* The Better Business Bureau has moved to dismiss a Florida law firm’s suit over its “F” grade. Because sometimes the truth hurts, but that doesn’t mean you can sue over it if you don’t like it. [Orlando Sentinel]
* The biggest bimbo from Wisteria Lane gets screwed again, but this time in court. A mistrial has been declared in Nicollette Sheridan’s lawsuit against the producers of “Desperate Housewives.” [Reuters]
The ATL School and Firm Insiders Survey continues to roll along at a nice clip: we expect our 3,000th respondent any minute now. While we’re pleased with this response, of course we encourage all of you who haven’t yet to take 3-5 minutes and head over here to take our absolutely confidential survey. Thanks in advance.
Last week, we shared a few broad trends we’re seeing, and today, we’ll get a little more specific and name some names.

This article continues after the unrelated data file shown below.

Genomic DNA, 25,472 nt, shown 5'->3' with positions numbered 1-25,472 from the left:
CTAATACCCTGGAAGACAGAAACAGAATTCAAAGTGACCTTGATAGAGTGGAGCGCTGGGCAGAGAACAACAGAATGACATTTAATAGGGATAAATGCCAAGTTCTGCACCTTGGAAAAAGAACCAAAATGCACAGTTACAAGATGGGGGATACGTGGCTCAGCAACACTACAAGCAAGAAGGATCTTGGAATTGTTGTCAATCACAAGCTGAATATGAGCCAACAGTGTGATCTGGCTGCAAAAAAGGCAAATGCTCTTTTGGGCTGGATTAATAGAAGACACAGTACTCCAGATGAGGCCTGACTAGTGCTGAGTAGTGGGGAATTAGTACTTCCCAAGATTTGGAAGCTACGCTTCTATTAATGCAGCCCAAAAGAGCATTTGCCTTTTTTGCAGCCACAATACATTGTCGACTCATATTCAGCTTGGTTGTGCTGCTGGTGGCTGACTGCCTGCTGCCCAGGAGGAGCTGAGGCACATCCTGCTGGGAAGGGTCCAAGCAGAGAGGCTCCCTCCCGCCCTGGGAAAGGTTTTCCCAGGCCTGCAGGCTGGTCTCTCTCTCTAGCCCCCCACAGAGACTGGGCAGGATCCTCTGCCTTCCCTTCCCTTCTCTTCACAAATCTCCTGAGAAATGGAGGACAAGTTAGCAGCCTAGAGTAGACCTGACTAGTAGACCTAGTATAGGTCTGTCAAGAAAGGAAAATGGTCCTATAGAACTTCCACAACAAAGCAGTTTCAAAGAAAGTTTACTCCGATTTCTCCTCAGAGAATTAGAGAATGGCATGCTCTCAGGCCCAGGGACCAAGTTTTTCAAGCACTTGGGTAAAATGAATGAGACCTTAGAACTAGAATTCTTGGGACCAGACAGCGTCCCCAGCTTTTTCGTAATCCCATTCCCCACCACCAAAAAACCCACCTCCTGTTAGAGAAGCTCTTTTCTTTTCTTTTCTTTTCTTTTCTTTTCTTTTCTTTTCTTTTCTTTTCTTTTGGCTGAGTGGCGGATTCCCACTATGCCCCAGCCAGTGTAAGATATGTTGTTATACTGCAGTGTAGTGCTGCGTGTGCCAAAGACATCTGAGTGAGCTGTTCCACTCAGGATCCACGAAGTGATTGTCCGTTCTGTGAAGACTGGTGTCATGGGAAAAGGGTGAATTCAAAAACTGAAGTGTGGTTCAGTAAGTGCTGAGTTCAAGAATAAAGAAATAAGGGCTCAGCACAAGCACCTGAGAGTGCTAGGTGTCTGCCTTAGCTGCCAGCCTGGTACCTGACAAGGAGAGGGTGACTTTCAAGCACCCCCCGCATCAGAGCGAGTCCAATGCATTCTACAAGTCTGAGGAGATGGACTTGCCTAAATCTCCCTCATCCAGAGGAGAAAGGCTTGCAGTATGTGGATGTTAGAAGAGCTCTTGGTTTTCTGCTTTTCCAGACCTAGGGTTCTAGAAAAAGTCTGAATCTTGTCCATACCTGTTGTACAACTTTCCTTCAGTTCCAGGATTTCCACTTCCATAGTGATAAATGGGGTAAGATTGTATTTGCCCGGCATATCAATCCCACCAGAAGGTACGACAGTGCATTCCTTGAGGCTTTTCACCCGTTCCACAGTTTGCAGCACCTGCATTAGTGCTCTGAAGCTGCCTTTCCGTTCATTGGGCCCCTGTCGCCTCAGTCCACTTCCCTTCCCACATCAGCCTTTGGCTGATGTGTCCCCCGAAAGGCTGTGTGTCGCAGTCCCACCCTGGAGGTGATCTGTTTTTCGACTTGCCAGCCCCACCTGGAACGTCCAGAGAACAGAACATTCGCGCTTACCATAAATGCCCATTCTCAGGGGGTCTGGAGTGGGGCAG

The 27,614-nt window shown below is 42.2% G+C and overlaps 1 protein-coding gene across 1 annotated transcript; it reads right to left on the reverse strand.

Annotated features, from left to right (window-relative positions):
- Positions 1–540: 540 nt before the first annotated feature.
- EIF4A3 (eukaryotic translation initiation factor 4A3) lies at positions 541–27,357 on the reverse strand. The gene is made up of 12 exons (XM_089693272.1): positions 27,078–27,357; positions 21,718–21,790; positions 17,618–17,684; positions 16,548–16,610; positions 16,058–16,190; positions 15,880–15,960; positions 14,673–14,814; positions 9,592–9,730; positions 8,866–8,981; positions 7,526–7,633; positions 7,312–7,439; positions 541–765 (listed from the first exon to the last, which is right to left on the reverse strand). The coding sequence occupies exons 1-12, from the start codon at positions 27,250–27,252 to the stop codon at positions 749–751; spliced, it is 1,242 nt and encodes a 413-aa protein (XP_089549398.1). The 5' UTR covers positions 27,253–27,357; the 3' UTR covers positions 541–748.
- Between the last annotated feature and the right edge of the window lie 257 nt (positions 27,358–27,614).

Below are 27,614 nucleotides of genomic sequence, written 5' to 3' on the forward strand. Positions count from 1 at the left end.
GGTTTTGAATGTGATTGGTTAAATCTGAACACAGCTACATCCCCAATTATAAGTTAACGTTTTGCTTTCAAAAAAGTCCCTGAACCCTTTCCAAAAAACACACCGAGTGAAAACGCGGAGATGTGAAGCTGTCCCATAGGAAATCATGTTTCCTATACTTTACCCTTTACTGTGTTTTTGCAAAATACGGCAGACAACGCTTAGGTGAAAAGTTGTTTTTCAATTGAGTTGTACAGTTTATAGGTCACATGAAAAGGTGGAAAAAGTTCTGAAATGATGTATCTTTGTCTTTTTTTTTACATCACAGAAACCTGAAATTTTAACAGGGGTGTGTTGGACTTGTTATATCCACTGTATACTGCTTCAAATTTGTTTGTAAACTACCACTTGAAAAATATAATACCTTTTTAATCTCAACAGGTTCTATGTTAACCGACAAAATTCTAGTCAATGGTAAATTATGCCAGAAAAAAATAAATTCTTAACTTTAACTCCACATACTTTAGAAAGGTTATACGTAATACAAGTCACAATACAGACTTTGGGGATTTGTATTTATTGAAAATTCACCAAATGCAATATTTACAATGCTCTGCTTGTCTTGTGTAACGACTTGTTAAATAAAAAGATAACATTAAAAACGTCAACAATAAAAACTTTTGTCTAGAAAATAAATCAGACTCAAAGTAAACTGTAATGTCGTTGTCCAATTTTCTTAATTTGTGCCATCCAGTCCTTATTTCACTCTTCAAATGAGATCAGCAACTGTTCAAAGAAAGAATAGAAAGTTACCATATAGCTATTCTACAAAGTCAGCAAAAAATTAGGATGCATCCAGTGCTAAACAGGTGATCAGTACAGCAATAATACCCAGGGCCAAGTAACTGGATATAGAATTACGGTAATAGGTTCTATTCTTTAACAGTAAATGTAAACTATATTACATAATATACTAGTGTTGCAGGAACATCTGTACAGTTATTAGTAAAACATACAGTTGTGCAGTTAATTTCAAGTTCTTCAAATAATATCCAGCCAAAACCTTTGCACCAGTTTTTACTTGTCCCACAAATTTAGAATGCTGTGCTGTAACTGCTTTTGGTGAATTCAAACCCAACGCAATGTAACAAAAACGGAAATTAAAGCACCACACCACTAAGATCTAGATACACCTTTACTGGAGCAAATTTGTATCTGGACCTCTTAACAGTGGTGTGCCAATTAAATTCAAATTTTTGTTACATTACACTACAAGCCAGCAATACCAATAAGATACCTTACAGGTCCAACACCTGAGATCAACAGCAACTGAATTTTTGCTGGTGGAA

Among other things, the survey asks law students for their perceptions of a select group of firms as potential employers. In our analysis, we’ll look at which firms are considered the most (and least) attractive by law students. We’ll also consider how these perceptions jibe with what lawyers at these firms are telling us….
We have covered the inveterate scam artist’s losing court battle for an ownership stake in Facebook time and time again. We can’t help it, because the stuff still being disclosed continues to be so absurd.
Last time we mentioned the case, the court had ordered Ceglia to pay Facebook’s legal bills to the tune of $75,776. But we ain’t done yet.
Yesterday, Facebook lawyers from Gibson Dunn and Harris Beach filed another motion to compel. This time they are seeking information about Ceglia’s suspiciously named secret email addresses, as well as a possible connection to the Biglaw firm that used to represent Mark Zuckerberg’s other arch nemeses — the Winklevoss twins….
The story of the tangled relationship between Casey Greenfield, a rising star in New York legal circles, and Jeffrey Toobin, arguably the nation’s leading legal journalist, has gone mainstream. Over the long weekend, the New York Times wrote an 1,800-word story on their affair.